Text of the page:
Learning To Listen, In A Los Angeles Cafe Built For Vinyl

Zach Cowie, the bar’s creative director, pays attention to the quality of pressings, and allows in the bar’s collection only reissues transferred from original analog-tape masters. Image: Nathaniel Wood/NY Times


-- Japanese-style listening bars, where D.J.’s spin carefully selected records for a hushed audience, are arriving in America. But truly appreciating them can take a little practice.

At 9:30 on a recent Monday morning, I parked on East Fourth Place in the downtown arts district, between Skid Row and the Los Angeles River. I walked into a kind of glass vestibule, then opened a door into the half-light of In Sheep’s Clothing, a listening bar. I was returning for a second visit, at an unpopular hour, because I hadn’t grasped its purpose at a popular one.

Listening bars — cafes with high-end audio equipment, where patrons listen to vinyl records, carefully selected by a bartender, from a record library behind the bar — have been an institution in Japan since the 1950s. They are a subset of the kissaten, the small and idiosyncratic coffeehouses dotting side-streets in Tokyo. Only recently have several emerged in New York City, Los Angeles and a few other places. Shakily, a culture and a lore are growing, of connoisseurship and grace and obsession.

At this early stage, the American listening bar (sometimes called a hi-fi bar) remains a social experiment, because a bar is still generally understood as a place to talk, not listen; recorded music is a compulsory extra, but generally ignored or appreciated in flickers. Even those who know something about the purpose and origin of the listening bar may not be ready for it.

At best, the listening bar raises good questions about whether there might be an unrealized public-listening or group-listening ideal in a ritual as familiar as going out for a drink. At worst, it’s pretty much like a regular bar, but with a troweling of extra noise provided by an obscure record you’re not hip enough to know, played on equipment you’re not rich enough to own, in a room that does not accommodate dancing. It can be hard to talk, much less to listen.

At In Sheep’s Clothing, in the arts district of downtown Los Angeles, patrons listen to vinyl records played on excellent equipment. Image: Nathaniel Wood/The New York Times

I’ve been dropping in to several places to see what I thought — particularly In Sheep’s Clothing, where I had the best experiences overall, but also Public Records in Gowanus, Brooklyn, Tokyo Record Bar in the West Village of Manhattan and Gold Line in the Highland Park neighborhood of Los Angeles. (Other well-known listening bars outside Japan include Bar Shiru in Oakland, Calif., and two in the Dalston area of London: Brilliant Corners and Spiritland).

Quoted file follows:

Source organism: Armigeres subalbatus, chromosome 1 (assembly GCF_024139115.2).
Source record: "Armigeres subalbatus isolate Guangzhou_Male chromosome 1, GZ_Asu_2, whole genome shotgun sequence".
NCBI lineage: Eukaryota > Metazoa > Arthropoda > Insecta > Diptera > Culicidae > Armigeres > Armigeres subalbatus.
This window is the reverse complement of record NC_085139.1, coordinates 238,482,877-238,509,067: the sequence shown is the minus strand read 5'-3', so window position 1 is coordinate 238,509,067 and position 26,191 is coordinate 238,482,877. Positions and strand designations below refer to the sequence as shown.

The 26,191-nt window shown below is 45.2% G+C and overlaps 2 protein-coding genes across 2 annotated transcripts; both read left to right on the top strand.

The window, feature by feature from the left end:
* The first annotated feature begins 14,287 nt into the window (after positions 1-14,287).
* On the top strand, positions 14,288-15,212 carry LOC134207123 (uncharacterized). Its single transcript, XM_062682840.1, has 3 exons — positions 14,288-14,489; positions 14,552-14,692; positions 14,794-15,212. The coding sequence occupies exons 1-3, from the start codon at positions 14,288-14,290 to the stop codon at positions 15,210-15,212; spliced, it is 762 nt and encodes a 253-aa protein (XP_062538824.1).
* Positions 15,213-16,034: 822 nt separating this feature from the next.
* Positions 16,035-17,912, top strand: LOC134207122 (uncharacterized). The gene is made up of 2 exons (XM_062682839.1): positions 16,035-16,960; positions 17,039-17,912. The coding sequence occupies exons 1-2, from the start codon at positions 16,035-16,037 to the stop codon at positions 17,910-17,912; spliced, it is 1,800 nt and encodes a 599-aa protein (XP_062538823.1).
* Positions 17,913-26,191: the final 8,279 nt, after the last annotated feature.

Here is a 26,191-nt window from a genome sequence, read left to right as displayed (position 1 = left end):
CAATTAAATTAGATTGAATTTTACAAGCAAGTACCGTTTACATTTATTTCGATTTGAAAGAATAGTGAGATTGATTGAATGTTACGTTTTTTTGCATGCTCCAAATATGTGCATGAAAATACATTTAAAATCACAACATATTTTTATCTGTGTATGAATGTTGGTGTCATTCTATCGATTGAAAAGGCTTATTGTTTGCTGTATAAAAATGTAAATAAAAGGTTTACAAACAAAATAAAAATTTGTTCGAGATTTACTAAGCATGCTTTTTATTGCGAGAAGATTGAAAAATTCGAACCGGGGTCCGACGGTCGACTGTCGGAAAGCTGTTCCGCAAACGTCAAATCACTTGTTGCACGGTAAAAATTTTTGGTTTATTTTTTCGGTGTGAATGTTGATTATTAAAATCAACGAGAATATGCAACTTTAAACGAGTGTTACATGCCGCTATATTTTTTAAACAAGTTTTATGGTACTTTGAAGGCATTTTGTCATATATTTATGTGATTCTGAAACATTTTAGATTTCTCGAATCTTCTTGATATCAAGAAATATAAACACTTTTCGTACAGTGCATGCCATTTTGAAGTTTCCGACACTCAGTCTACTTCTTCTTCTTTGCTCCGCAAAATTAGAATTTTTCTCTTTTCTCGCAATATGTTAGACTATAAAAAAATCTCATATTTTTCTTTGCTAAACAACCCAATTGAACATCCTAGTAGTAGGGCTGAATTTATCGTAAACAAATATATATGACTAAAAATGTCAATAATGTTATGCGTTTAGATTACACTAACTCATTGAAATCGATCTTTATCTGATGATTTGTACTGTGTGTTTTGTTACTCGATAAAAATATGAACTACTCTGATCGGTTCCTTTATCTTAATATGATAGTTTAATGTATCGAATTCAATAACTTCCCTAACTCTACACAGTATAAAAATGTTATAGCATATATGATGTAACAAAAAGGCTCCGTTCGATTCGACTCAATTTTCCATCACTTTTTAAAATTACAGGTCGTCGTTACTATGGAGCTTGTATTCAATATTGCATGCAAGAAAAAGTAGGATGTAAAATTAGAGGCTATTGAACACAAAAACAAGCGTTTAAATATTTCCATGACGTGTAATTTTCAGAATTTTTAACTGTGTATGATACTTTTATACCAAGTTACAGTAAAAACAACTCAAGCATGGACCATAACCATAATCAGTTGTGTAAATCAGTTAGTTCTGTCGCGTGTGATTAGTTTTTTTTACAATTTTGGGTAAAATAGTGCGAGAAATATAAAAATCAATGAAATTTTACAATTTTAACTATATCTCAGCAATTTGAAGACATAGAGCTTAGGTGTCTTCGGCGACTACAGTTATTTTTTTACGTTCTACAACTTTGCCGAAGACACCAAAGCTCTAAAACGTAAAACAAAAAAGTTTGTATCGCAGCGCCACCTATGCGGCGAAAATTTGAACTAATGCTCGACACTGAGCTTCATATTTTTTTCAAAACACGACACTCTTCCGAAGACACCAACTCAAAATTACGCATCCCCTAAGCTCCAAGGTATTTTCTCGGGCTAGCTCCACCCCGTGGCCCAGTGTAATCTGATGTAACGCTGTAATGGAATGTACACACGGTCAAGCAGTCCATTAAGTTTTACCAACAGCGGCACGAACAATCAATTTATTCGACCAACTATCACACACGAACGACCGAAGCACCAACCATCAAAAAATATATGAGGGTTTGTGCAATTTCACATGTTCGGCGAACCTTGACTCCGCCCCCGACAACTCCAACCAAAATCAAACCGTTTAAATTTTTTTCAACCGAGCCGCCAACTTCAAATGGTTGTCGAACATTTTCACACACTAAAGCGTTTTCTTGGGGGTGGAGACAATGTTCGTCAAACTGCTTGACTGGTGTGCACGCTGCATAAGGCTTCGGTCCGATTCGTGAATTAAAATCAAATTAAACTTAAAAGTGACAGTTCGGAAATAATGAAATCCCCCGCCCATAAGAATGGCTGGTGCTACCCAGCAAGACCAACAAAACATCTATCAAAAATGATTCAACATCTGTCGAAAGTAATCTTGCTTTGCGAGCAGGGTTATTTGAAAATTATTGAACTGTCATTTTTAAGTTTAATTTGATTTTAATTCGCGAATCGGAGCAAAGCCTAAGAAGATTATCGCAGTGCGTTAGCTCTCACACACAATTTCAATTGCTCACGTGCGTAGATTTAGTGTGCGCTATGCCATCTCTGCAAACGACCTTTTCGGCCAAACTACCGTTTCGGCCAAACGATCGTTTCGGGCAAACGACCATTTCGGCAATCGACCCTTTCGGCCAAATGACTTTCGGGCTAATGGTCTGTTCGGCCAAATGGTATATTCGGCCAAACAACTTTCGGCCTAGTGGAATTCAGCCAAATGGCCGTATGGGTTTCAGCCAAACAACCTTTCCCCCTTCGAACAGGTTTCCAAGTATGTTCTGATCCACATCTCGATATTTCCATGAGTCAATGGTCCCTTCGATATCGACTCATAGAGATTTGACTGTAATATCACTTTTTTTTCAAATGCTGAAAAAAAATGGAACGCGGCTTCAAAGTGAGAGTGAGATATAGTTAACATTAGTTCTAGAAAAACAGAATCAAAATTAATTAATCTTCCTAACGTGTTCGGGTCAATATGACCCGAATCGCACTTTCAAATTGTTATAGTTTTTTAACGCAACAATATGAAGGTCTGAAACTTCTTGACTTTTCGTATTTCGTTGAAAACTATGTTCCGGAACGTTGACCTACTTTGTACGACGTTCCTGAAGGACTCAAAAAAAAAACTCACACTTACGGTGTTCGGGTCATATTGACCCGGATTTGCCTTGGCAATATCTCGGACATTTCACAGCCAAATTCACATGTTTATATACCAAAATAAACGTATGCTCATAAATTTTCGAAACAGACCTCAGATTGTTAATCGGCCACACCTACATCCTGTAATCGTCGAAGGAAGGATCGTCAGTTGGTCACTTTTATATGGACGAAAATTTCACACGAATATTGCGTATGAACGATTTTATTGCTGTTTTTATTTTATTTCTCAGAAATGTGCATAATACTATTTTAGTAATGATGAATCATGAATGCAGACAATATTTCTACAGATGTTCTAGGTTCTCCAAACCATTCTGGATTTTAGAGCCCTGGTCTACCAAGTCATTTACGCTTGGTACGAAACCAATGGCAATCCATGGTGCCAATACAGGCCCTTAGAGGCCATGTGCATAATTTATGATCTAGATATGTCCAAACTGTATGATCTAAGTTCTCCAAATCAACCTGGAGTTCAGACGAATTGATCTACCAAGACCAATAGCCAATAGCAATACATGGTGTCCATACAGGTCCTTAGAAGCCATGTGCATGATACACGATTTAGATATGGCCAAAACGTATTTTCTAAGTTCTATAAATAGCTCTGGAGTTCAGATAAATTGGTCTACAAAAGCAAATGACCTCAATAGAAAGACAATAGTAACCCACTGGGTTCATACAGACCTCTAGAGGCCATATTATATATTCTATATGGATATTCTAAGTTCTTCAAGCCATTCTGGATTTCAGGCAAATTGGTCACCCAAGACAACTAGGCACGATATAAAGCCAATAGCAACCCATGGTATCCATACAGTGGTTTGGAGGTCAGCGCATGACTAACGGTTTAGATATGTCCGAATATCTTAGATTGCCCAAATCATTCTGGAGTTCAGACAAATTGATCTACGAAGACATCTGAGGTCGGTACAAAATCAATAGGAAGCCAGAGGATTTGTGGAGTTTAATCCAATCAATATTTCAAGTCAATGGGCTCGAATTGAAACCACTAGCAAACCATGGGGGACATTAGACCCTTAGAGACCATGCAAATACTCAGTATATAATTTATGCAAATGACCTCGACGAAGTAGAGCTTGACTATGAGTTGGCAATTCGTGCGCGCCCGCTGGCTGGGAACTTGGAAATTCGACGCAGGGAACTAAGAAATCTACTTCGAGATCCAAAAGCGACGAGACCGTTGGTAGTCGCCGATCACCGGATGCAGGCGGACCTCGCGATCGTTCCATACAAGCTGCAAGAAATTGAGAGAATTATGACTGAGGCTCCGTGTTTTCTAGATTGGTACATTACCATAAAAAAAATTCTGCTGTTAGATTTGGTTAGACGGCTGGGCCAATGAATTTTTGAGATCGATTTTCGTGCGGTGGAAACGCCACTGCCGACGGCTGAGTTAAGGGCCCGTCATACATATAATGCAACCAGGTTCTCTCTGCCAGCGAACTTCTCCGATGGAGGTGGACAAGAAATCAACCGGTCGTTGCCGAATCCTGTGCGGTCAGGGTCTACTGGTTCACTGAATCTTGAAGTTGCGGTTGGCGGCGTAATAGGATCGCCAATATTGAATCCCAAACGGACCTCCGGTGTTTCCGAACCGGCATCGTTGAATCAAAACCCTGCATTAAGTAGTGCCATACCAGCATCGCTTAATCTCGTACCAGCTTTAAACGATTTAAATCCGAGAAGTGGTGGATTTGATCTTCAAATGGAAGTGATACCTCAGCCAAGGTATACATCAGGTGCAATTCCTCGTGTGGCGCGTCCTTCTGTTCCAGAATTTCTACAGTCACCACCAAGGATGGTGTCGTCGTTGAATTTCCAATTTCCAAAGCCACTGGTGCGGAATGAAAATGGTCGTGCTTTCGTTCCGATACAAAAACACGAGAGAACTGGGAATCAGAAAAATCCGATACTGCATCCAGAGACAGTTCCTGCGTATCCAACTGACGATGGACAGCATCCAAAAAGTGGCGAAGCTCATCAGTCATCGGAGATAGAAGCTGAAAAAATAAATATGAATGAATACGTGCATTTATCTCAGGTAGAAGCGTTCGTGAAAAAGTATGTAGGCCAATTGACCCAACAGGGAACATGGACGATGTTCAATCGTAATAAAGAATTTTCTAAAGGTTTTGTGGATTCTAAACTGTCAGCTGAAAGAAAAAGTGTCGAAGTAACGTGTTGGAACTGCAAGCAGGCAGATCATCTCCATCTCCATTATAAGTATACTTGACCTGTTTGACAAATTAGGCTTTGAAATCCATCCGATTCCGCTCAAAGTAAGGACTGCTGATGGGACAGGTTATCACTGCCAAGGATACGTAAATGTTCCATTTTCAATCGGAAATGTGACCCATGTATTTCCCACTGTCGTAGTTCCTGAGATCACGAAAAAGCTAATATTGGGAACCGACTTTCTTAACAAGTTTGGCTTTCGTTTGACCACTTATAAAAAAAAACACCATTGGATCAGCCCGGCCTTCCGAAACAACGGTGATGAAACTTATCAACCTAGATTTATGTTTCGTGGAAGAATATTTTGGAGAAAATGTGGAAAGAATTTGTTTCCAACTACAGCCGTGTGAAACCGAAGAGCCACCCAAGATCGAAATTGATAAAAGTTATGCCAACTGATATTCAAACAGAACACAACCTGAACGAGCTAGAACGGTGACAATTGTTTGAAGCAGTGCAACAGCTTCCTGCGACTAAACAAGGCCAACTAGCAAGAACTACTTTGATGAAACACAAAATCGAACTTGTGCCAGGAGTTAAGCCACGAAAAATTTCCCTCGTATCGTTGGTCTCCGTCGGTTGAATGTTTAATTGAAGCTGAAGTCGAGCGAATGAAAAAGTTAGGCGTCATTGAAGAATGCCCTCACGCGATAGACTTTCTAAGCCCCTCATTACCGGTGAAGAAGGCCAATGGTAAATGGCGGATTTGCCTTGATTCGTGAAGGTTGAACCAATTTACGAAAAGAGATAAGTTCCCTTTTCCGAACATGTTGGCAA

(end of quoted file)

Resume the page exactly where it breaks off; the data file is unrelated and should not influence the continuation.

The meticulousness about sound and gear extends to the menus. Tokyo Record Bar has a judicious sake list with a flavor-profile color-wheel on its menu; In Sheep’s Clothing serves sake as well as wine, rice whiskey, beer and mezcal. At Tokyo Record Bar, you can eat, too, even when it switches from a small-plate dinner menu to a more casual D.J. setting after 10:45 p.m., with oysters, sashimi and bar snacks. But the most important items in both places are the turntables, tube amplifiers and speakers.

Most proprietors of the American listening bars are candidly inspired by the kissaten, with their individually defining special interests — jazz, classical, noise and drone music, and so forth. (To a lesser extent, they draw inspiration about the ethics and philosophy of listening, and about specific audio gear, from the New York D.J. David Mancuso’s loft parties in downtown Manhattan in the 1970s and ’80s.) In Sheep’s Clothing is particularly indebted to the model of Lion, in the Shibuya district of Tokyo, where patrons sit in pewlike seating and classical records have been played, entire sides at a time, with almost ritual care for quiet patrons since the 1950s.

Most listening bars in the United States spotlight the D.J. to some degree, and are open only in the evening. In that respect, In Sheep’s Clothing, which opened last August, is an exception to two general rules. Here the D.J. is basically anonymous, and the place — about 1,000 square feet, sparsely lit and wooden-walled, with 12 tables — is open all day.

On that Monday morning I visited, the barista put on the first side of “Now That Everything’s Been Said,” the 1968 record by the City, Carole King’s short-lived Los Angeles folk-rock band. (He was using a Garrard, an audiophile turntable, not a D.J. turntable: you can’t wind a record backward on it.)